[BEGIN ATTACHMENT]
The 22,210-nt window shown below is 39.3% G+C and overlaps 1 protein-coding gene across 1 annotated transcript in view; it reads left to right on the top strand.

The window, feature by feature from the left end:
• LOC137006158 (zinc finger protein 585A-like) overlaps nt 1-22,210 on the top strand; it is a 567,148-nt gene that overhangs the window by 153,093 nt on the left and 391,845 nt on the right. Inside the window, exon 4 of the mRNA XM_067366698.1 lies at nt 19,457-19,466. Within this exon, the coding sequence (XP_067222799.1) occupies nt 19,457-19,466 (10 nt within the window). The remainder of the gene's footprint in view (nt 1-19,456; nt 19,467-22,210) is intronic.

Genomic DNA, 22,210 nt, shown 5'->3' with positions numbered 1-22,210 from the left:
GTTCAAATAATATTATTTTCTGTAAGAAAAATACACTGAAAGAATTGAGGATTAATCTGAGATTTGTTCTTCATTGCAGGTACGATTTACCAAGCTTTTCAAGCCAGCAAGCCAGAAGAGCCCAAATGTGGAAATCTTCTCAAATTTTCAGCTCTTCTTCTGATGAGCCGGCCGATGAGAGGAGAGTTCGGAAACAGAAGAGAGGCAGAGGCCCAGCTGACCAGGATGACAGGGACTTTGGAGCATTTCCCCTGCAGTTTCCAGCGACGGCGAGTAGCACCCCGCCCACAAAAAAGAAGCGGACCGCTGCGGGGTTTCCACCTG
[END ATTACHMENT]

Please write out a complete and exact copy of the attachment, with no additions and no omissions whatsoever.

The 22,210-nt window shown below is 39.3% G+C and overlaps 1 protein-coding gene across 1 annotated transcript in view; it reads left to right on the top strand.

The window, feature by feature from the left end:
• LOC137006158 (zinc finger protein 585A-like) overlaps nt 1-22,210 on the top strand; it is a 567,148-nt gene that overhangs the window by 153,093 nt on the left and 391,845 nt on the right. Inside the window, exon 4 of the mRNA XM_067366698.1 lies at nt 19,457-19,466. Within this exon, the coding sequence (XP_067222799.1) occupies nt 19,457-19,466 (10 nt within the window). The remainder of the gene's footprint in view (nt 1-19,456; nt 19,467-22,210) is intronic.

Genomic DNA, 22,210 nt, shown 5'->3' with positions numbered 1-22,210 from the left:
GTTCAAATAATATTATTTTCTGTAAGAAAAATACACTGAAAGAATTGAGGATTAATCTGAGATTTGTTCTTCATTGCAGGTACGATTTACCAAGCTTTTCAAGCCAGCAAGCCAGAAGAGCCCAAATGTGGAAATCTTCTCAAATTTTCAGCTCTTCTTCTGATGAGCCGGCCGATGAGAGGAGAGTTCGGAAACAGAAGAGAGGCAGAGGCCCAGCTGACCAGGATGACAGGGACTTTGGAGCATTTCCCCTGCAGTTTCCAGCGACGGCGAGTAGCACCCCGCCCACAAAAAAGAAGCGGACCGCTGCGGGGTTTCCACCTG